ESPN analysts warn Rockets against making familiar mistake

Philadelphia 76ers v Atlanta Hawks
Philadelphia 76ers v Atlanta Hawks / Todd Kirkland/GettyImages

The Houston Rockets' desire to contend in 2023-24 has been well-documented by just about anyone who covers the team. The Rockets will have to pay the credit bill from the Russell Westbrook trade in 2019, meaning their 2024 first-round draft pick will go back to the Oklahoma City Thunder (although it's top-4 protected).

This means the Rockets don't have any incentive to tank, like they have in recent years (although the Basketball Gods were on their side during the draft lottery in 2021). The Rockets have been loading up to go big-game hunting, across several fronts, and with the Rockets projected to have $61 million in cap space this summer, they're known to be targeting a reunion with franchise icon James Harden of the Philadelphia 76ers.

Harden surely misses the place he calls home, but has very little reason basketball-wise to leave the City of Brotherly Love for the Space City. 

Harden is playing next to Joel Embiid, a walking MVP finalist and multi scoring champ (much like what Harden used to be in his younger days) and is working alongside former Rockets GM Daryl Morey, who once said Harden was better than Michael Jordan. He surely doesn't want to leave that, and especially if he's not getting the max, which would start at $46.9 million and go upwards yearly.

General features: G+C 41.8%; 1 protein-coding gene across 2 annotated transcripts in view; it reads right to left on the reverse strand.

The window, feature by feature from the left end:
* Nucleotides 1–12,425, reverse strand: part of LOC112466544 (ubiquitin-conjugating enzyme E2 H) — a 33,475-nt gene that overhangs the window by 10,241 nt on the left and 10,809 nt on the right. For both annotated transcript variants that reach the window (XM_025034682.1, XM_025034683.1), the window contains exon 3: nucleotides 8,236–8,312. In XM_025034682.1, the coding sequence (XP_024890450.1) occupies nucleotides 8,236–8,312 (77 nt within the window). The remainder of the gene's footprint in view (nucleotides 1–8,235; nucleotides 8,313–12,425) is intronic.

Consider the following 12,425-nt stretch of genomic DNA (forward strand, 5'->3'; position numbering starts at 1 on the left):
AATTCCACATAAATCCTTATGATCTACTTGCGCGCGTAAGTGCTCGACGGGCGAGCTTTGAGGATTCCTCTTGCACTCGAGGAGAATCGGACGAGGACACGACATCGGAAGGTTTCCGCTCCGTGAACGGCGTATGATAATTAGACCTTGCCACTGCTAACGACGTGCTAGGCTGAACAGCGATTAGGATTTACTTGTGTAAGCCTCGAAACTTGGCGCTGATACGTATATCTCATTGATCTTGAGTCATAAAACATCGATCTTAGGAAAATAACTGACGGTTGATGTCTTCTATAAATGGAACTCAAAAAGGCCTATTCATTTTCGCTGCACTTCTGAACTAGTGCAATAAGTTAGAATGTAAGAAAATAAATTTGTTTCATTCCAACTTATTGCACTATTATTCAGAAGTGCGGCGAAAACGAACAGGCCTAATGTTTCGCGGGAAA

ESPN analysts offer Rockets advice in James Harden pursuit

But is that a number that the Rockets (or Sixers) should balk at? According to ESPN's Michael Wilbon and Stephen A. Smith, the answer is a demonstrable yes, which the two stated during ESPN's NBA Countdown Playoff Preview.

Wilbon began.

"We aren't talking about the 29-year-old former MVP James Harden. The window is closing on him."

Smith followed suit, in agreement, but much more emphatic.

"I'm not giving James Harden no 40 or 50 million dollars. It's not happening. I'm not doing that.

He's not what he used to be. He's still good. Very good. But I am not giving him that money over a long-term deal. The answer is unequivocally and clearly hell no. No."

The only reason Harden would leave Philly is if the team were to decide against giving him his max, as the two are suggesting. It gets tricky there also, because of the Over-38 rule, which covers any contract spanning four or more years, one of which slated to begin following the player's 38th birthday.

This means Harden wouldn't be eligible for a five-year max with the Sixers.

They'd essentially be able to offer the same number of years as the Rockets: four. Harden's years of service (14, to be exact) make him eligible for the starting point on any deal to be 35 percent of the salary cap (which is set to be $134 million), reaching the aforementioned $46.9 million starting point.

In the years that follow, Harden could receive yearly increases of five percent if he signs in Houston, as opposed to eight percent if he signs in Philly. All told, Houston could offer Harden a four-year deal worth roughly $201 million, whereas Philly could offer him a four-year deal worth approximately $210 million.

When you factor in state tax differences (which Texas doesn't have), the money is essentially the same. It's safe to say, if the Rockets take Smith and Wilbon's advice, they won't be getting Harden's services. 

But with the cap space they'll have this summer, they'd likely bite the bullet for a top guard posting averages of 21 points, a league-leading 10.7 assists, while shooting 38.5 percent from deep.